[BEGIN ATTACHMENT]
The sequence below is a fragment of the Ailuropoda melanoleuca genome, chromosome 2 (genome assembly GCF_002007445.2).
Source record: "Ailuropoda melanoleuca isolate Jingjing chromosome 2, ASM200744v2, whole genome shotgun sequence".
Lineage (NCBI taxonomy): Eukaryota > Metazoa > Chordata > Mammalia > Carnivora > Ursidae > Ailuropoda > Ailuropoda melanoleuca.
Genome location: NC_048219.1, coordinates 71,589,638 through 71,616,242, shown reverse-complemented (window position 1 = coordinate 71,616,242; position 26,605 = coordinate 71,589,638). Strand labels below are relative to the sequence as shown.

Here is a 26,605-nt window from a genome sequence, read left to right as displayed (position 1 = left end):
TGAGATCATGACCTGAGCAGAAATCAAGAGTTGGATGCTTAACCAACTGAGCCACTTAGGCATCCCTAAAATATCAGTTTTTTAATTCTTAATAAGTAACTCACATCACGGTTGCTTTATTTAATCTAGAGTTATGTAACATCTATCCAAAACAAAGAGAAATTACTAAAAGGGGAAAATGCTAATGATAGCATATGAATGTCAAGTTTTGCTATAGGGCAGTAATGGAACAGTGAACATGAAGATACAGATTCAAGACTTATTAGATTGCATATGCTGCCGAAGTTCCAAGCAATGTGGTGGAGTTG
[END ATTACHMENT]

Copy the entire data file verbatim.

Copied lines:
The sequence below is a fragment of the Ailuropoda melanoleuca genome, chromosome 2 (genome assembly GCF_002007445.2).
Source record: "Ailuropoda melanoleuca isolate Jingjing chromosome 2, ASM200744v2, whole genome shotgun sequence".
Lineage (NCBI taxonomy): Eukaryota > Metazoa > Chordata > Mammalia > Carnivora > Ursidae > Ailuropoda > Ailuropoda melanoleuca.
Genome location: NC_048219.1, coordinates 71,589,638 through 71,616,242, shown reverse-complemented (window position 1 = coordinate 71,616,242; position 26,605 = coordinate 71,589,638). Strand labels below are relative to the sequence as shown.

Here is a 26,605-nt window from a genome sequence, read left to right as displayed (position 1 = left end):
TGAGATCATGACCTGAGCAGAAATCAAGAGTTGGATGCTTAACCAACTGAGCCACTTAGGCATCCCTAAAATATCAGTTTTTTAATTCTTAATAAGTAACTCACATCACGGTTGCTTTATTTAATCTAGAGTTATGTAACATCTATCCAAAACAAAGAGAAATTACTAAAAGGGGAAAATGCTAATGATAGCATATGAATGTCAAGTTTTGCTATAGGGCAGTAATGGAACAGTGAACATGAAGATACAGATTCAAGACTTATTAGATTGCATATGCTGCCGAAGTTCCAAGCAATGTGGTGGAGTTG